Fox Offers Superstitious Evangelical Horror Fiction as News

Fox Offers Superstitious Evangelical Horror Fiction as News October 31, 2019

Just as “the Christmas Spirit” has the liberating effect of nullifying common social standards of humanity and etiquette for those “revelers” who swarm into violent stampeding mobs beginning with the infamous Black Friday post-Thanksgiving Day sales, October is traditionally a time of year in which Halloween frees journalists from any remaining tedious pretenses to credibility as they search out seasonal spooky paranormal claims. The embarrassing (and unquestionably harmful) superstition of exorcism annually sees a distinct spike in attention, while local newscasters seek out crackpots who claim to have eyewitnessed ghosts, monsters, and extraterrestrials. Sometimes, these pieces might seek a skeptical counterpoint, but often they report these remarkable claims, for which there is no remarkable evidence, with a disingenuous air of compelling mystery. Unbelievable as it may sound, the mystified reporter will suggest, there are a lot of unanswered questions presented in this hopelessly blurred photo, nonsensical claim, or persistent superstition. Their own agnosticism is made unconvincingly clear as they pretend that clearly unreliable testimony constitutes meaningful evidence… of something!

Yesterday, however, Fox News — ever the innovator in finding new ways to present fiction as fact — put all such equivocating aside and ran a fantastical, mind-numbingly credulous report titled ‘Halloween is devil’s holiday and Christians shouldn’t celebrate it, ex-Satanist turned evangelist says’ about a (clearly fraudulent) ex-Satanist-turned-Evangelical who claims he “spent much of his early life with strong ties to the devil–he drank animal blood, conducted sacrifices, was baptized with the devil and got married in a demonic wedding on Halloween.” He also, of course, “reached the ‘highest rank of devil worshippers’ [fraud ex-Satanist con-men never identify as a former, say, low-level admin, despite the alleged size and implausible efficiency of the Satanic cult conspiracy] and [was given] a ‘name chosen by the devil himself,’ after kissing a human skull and being cut open and burned in demonic ceremonies.”

The point of the whole article, of course, is that Halloween is an affront to Christians. John Ramirez, the self-promoting pastor who pretends to be an ex-Satanist, asks in the Fox News piece, “Have you ever heard a Satanist say, ‘I can’t wait for Good Friday to go to church with you?’ So, why would the Christians say, ‘I can’t wait for Halloween to say I want to dress up’…It’s cheating on God, really.”

Ramirez provides no verifiable details for his outrageous autobiographical tale, and the Fox reporter, most likely, never asked. Ramirez’s own website biography reveals that Ramirez can not distinguish not-Christian from “Satanic” in stating, “In his testimony, Author and Speaker, John Ramirez tells his true life story of how he was trained to be a satanic cult (Santeria and Spiritualist) high ranking priest in New York City—casting powerful witchcraft spells and controlling entire regions.” Santeria, of course, is not Satanism, as anybody who knows anything about either can tell you. He also has some idiotic story about a “voodoo necklace” manifesting before his eyes at a young age which somehow precipitated his first contract with the Devil.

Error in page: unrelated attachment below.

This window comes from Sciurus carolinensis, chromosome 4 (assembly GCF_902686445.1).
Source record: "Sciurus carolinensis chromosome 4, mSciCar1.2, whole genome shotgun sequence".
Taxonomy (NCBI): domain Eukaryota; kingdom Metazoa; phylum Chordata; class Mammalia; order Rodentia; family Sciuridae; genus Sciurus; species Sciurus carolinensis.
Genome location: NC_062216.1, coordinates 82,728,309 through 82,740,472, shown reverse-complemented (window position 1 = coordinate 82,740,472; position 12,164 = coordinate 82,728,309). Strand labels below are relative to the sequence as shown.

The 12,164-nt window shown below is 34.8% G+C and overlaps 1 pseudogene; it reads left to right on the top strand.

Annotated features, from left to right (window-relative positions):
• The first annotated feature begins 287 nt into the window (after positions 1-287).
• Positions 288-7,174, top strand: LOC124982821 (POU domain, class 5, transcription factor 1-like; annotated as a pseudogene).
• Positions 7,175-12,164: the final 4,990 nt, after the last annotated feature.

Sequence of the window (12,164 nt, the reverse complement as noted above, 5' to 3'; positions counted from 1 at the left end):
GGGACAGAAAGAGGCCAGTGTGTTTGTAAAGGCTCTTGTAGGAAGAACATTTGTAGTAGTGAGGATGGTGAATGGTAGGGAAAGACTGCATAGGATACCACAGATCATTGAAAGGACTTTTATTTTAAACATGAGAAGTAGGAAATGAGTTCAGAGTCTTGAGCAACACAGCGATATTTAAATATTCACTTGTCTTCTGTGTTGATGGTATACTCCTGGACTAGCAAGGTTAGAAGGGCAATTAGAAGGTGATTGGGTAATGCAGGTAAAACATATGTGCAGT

Ramirez peddles his absurd self-glorifying lies to gullible superstitious markets through platforms like the 700 Club, failing to provide any tangible evidence of anything he claims, discrediting himself nonetheless by way of open displays of absolute ignorance toward that which he speaks.

The Fox “reporter” who wrote the embarrassing piece lists on his Twitter bio

I cover faith & values but my favorite stories are #GoodNews // @FoxNews Reporter. //

Of late, his feed has waxed ecstatic over Kanye West’s new “Jesus is King” album, and an article he posted today gives an Evangelical perspective on why the Impeachment Inquiry is essentially another type of “War on Christmas”: 

“Evangelical leaders see this, not as impeaching Donald Trump, but they’re trying to impeach me and my values,” [Rev. Johnnie] Moore said, adding, “Donald Trump is pretty good at fighting alone — but he isn’t going to have to on this one.”

“We take it very personally because they’re going after our values,” [Pastor Jack] Graham said, calling the ongoing House impeachment inquiry a “sham of an investigation.”

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